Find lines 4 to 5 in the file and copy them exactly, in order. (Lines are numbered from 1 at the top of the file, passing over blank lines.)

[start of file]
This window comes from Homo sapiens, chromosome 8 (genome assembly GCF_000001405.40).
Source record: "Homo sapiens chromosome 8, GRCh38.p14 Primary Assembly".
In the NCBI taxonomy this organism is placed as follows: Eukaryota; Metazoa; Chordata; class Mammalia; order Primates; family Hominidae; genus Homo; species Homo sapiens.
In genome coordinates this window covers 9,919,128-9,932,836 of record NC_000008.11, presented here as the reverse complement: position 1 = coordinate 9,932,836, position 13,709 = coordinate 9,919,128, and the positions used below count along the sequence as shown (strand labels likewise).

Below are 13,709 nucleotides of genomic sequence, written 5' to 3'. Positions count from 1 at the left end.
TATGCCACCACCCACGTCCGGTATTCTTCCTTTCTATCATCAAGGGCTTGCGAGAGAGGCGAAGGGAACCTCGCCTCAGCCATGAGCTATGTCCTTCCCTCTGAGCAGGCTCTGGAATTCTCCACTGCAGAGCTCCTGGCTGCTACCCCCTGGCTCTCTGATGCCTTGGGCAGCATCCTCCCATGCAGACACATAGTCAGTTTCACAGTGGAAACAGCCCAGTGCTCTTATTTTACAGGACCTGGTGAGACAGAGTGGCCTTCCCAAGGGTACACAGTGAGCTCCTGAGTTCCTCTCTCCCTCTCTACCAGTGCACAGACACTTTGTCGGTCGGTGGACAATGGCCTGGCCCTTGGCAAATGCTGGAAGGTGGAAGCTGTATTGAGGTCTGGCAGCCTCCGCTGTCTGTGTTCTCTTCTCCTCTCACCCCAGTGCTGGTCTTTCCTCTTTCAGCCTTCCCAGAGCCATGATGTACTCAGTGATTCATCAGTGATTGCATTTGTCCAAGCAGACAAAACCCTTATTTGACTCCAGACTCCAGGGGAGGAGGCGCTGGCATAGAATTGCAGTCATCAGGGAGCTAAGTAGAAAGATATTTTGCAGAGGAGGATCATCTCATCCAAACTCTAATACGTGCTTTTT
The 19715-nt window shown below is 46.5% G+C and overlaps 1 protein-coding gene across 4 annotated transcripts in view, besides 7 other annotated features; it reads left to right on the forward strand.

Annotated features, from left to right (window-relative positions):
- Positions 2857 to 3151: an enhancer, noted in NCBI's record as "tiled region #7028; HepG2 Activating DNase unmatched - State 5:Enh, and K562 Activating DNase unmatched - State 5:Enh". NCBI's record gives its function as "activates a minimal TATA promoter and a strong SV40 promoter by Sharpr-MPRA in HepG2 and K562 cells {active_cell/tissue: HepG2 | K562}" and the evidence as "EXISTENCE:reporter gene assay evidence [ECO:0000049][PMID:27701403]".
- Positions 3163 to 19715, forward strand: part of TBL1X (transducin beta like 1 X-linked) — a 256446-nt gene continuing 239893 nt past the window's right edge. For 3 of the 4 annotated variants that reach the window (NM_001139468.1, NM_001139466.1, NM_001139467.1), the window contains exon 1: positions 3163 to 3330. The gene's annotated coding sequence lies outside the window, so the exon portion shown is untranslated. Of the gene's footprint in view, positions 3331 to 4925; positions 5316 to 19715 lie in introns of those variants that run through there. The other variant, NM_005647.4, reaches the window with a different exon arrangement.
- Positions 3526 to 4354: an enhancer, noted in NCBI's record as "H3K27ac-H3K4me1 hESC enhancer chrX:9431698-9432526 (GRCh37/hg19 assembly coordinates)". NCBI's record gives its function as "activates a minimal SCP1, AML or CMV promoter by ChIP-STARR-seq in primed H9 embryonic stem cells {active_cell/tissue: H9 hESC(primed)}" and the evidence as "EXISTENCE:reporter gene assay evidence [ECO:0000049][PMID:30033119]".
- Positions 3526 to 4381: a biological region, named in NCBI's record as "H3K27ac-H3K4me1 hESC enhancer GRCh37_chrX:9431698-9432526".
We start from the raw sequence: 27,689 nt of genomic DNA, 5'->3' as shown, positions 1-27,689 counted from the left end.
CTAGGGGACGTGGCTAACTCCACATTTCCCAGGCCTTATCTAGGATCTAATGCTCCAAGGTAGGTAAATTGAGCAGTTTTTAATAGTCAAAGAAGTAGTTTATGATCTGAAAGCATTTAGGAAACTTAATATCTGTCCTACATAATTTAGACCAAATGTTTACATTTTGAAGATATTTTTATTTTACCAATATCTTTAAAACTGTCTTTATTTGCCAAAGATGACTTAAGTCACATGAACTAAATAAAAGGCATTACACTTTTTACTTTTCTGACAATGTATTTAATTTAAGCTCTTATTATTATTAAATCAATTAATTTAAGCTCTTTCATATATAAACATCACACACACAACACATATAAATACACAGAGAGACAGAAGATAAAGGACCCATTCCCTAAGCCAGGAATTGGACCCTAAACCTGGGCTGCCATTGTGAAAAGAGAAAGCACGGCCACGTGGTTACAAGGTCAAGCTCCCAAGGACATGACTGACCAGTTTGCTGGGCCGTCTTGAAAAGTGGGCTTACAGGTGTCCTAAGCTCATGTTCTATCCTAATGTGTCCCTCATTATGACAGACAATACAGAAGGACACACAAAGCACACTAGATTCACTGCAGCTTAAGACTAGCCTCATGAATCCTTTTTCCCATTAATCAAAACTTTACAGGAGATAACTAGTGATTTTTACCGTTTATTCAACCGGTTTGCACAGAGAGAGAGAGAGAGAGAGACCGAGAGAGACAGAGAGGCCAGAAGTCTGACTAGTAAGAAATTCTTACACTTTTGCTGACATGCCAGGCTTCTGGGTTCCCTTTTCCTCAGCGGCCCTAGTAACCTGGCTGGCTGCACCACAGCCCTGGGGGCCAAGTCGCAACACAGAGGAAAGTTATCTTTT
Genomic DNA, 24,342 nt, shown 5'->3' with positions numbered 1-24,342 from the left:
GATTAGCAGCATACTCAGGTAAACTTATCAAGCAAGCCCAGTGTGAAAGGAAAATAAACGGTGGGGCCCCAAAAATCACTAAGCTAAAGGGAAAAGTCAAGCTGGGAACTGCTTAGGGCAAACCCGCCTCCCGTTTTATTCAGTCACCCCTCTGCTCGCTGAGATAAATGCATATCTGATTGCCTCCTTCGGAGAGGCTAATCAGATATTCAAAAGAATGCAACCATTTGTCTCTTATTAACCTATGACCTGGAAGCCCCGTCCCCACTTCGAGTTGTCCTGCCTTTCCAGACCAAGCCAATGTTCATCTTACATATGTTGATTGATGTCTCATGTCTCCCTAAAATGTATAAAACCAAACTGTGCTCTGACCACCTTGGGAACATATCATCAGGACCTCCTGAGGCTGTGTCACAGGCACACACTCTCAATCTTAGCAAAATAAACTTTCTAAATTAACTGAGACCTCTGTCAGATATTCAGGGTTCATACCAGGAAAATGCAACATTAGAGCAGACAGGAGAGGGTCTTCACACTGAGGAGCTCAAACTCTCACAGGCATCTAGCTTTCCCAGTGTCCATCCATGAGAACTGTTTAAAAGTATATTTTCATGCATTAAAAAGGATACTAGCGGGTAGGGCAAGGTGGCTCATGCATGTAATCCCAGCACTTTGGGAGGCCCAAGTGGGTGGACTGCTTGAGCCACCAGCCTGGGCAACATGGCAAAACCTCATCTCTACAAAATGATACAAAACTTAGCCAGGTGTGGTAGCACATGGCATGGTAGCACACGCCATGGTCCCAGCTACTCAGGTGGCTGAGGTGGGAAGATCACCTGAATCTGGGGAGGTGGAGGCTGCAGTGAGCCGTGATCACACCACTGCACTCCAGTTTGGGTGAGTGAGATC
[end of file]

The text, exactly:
In genome coordinates this window covers 9,919,128-9,932,836 of record NC_000008.11, presented here as the reverse complement: position 1 = coordinate 9,932,836, position 13,709 = coordinate 9,919,128, and the positions used below count along the sequence as shown (strand labels likewise).

Below are 13,709 nucleotides of genomic sequence, written 5' to 3'. Positions count from 1 at the left end.